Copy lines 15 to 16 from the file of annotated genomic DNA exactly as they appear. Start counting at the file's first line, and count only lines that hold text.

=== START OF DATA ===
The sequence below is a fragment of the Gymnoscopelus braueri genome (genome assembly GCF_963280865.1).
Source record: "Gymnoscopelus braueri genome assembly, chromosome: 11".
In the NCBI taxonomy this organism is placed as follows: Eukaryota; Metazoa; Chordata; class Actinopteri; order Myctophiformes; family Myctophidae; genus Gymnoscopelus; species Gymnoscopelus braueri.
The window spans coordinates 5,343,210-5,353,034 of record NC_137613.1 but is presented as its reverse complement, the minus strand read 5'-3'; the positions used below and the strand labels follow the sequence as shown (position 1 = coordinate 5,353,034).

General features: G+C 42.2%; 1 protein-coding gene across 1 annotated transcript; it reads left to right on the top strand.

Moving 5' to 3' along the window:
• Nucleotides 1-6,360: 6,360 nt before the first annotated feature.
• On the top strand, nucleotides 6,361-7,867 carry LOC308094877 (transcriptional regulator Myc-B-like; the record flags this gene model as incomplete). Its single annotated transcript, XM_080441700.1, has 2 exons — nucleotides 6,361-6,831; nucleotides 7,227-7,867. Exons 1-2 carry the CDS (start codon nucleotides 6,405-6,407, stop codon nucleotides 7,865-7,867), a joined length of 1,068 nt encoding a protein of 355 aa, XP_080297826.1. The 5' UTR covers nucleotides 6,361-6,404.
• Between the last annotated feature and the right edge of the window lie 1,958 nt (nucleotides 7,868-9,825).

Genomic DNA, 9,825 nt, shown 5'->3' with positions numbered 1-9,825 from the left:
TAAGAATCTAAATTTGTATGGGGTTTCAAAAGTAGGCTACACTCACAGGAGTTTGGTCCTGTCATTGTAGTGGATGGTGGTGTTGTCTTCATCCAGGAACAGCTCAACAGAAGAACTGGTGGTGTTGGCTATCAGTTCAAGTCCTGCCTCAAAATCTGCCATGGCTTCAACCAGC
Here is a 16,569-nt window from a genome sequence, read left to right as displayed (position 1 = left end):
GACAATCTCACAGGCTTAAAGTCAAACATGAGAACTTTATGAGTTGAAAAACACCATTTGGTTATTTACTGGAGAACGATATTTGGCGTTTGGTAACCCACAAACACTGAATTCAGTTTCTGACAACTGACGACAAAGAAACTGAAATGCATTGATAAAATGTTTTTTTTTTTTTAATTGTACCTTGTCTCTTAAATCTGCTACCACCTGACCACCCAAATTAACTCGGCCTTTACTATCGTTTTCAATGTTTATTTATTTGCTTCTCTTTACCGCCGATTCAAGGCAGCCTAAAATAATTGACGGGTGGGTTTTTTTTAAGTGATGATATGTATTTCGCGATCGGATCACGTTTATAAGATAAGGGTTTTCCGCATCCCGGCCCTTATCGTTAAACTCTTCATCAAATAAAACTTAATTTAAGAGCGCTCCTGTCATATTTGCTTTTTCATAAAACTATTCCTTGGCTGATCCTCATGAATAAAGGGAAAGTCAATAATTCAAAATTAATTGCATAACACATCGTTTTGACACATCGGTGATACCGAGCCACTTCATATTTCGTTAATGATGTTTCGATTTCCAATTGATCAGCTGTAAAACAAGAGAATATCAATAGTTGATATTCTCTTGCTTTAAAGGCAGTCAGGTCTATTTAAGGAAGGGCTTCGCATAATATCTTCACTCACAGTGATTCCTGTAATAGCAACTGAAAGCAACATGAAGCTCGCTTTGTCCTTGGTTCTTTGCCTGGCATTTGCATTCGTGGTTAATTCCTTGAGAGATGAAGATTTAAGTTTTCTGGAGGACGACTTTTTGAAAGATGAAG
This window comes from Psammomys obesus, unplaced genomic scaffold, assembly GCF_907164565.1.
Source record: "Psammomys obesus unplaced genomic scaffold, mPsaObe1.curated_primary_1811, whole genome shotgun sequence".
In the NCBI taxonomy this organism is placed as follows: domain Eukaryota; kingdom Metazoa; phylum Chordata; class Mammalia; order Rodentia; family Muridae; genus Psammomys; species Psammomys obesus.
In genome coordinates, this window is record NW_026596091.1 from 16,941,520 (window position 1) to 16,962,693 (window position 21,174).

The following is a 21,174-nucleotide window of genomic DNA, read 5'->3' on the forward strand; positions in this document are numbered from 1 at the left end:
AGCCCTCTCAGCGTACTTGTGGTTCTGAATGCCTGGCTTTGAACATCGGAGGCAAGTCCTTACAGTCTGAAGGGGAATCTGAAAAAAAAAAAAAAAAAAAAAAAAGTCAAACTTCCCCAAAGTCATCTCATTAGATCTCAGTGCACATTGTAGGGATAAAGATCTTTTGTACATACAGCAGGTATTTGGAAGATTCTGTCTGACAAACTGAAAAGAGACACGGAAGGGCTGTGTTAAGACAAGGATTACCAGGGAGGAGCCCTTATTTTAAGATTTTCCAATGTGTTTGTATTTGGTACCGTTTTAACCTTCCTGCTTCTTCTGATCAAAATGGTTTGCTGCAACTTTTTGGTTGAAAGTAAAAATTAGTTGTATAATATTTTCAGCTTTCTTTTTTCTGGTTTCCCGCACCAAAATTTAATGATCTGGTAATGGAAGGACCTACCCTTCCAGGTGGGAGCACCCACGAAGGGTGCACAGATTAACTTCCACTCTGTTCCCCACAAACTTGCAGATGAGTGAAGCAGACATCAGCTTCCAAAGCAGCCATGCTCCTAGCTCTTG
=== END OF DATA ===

Source record: "Psammomys obesus unplaced genomic scaffold, mPsaObe1.curated_primary_1811, whole genome shotgun sequence".
In the NCBI taxonomy this organism is placed as follows: domain Eukaryota; kingdom Metazoa; phylum Chordata; class Mammalia; order Rodentia; family Muridae; genus Psammomys; species Psammomys obesus.